Tuesday, September 27, 2011

To Each Her Chimera

We are talking about leadership style choices for women.  More specifically, I'm considering leadership qualities that are more consistent with the feminine stereotype (nurturing, cooperative, modest) versus the male stereotype (assertive, dominant, outspoken).  In previous posts, I've examined the two extremes: Leading from the Heart (traditional female qualities) and Command and Control (traditional male qualities).  In this post, I look at a leadership style that combines both traditionally masculine with feminine qualities: the Chimera.

By definition, a chimera is a composite creature, sometimes having disparate parts (lion's head, goat's body) or composed of genetically distinct tissues.  I've stretched the definition somewhat to describe the female (or male) leader who displays both traditionally female and traditionally male behaviors. One might argue that it's an inappropriate choice, since chimeras are typically viewed as being grotesque creatures that don't fit in.  I'm taking a different view...one in which such a composite combines the best qualities from two disparate sources and creates a new whole that works well.

This woman has adopted a mixture of strong leadership qualities that are stereotypically male, while retaining some communal qualities.  By being assertive, ambitious, and outspoken, she sends the message that she's capable of going toe-to-toe with the boys.  However, having a few communal qualities (cooperative, nurturing) will show her to be in synch with her traditional gender role.  Many successful female leaders fall into this category.  As I noted above, however, this approach does not always  put a woman on equal footing with a man whose natural gender-based tendencies are congruent with strong leadership qualities.

There is also another set of leadership styles, often referred to as transactional vs. transformational.  The transformational leader sets high standards of behavior and establishes herself as a role model by gaining the trust and confidence of her team.  She frequently discusses past achievements with her subordinates and offers new ideas for achieving even higher goals.  This type of leader mentors subordinates and encourages them to advance to the point that they outgrow their current position and move on to a higher level position elsewhere. This leader often retains strong ties with these mentees, eventually becoming colleagues and developing long-term working relationships.  The transactional leader, by contrast, manages subordinates by setting up defined responsibilities, monitoring their work, and using a reward/punishment approach to make corrections.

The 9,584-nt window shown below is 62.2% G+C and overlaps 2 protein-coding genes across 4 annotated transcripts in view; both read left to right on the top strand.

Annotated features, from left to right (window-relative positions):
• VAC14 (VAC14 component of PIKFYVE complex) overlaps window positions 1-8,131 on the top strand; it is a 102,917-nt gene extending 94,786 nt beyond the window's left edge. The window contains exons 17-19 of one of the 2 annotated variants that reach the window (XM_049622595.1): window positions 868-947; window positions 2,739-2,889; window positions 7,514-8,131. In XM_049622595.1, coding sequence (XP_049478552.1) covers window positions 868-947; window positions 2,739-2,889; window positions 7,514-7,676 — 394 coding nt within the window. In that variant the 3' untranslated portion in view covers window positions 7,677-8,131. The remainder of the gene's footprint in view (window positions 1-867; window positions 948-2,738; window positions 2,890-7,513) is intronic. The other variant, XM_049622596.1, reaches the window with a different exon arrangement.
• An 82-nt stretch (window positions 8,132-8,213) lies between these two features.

A woman who exhibits the transformational type of leadership behavior might be much more successful at being perceived as a strong leader, compared to the transactional approach. This would be true, of course, for men as well.  However, it might be an added quality that helps a woman overcome the disadvantages of the gender-leader inconsistency.  Research suggests that women, more than men, adopt aspects of the transformational style, including: 1) motivating their followers to feel respect and pride in being associated with them, 2) exhibiting excitement and optimism about future goals, and 3) mentoring.  Perhaps women can use these in place of aggressive or competitive behavior to demonstrate strong leadership.

Well, there you have it.  The topic of leadership styles is obviously complex, and I've only skimmed the surface.  However, the material I've covered has helped me to better understand what the issues are for women in selecting a leadership style and some of the options that might work better than others.  Every person's situation is different, so that the choice of leadership style must be tailored to the particular circumstances.  This point also means that a leader must be prepared to change styles as conditions change.  Moving to a new job, transitioning through career stages, or interacting with different groups of people all require periodic reassessment of leadership modes.  Those leaders who insist on using the same style no matter what will likely run into trouble at some point.

If you are in a leadership position and are having difficulties, it might be beneficial to reassess your leadership behavior.  If you are a woman, it is especially important to determine what your organizational expectations are for its leaders and how gender roles are viewed in your workplace.  This is where female role models may be especially important.  Those women who have successfully established themselves as leaders in their fields will have adopted those specific behaviors that work.  By observing them and how they lead will be invaluable to younger women struggling to develop their own styles.

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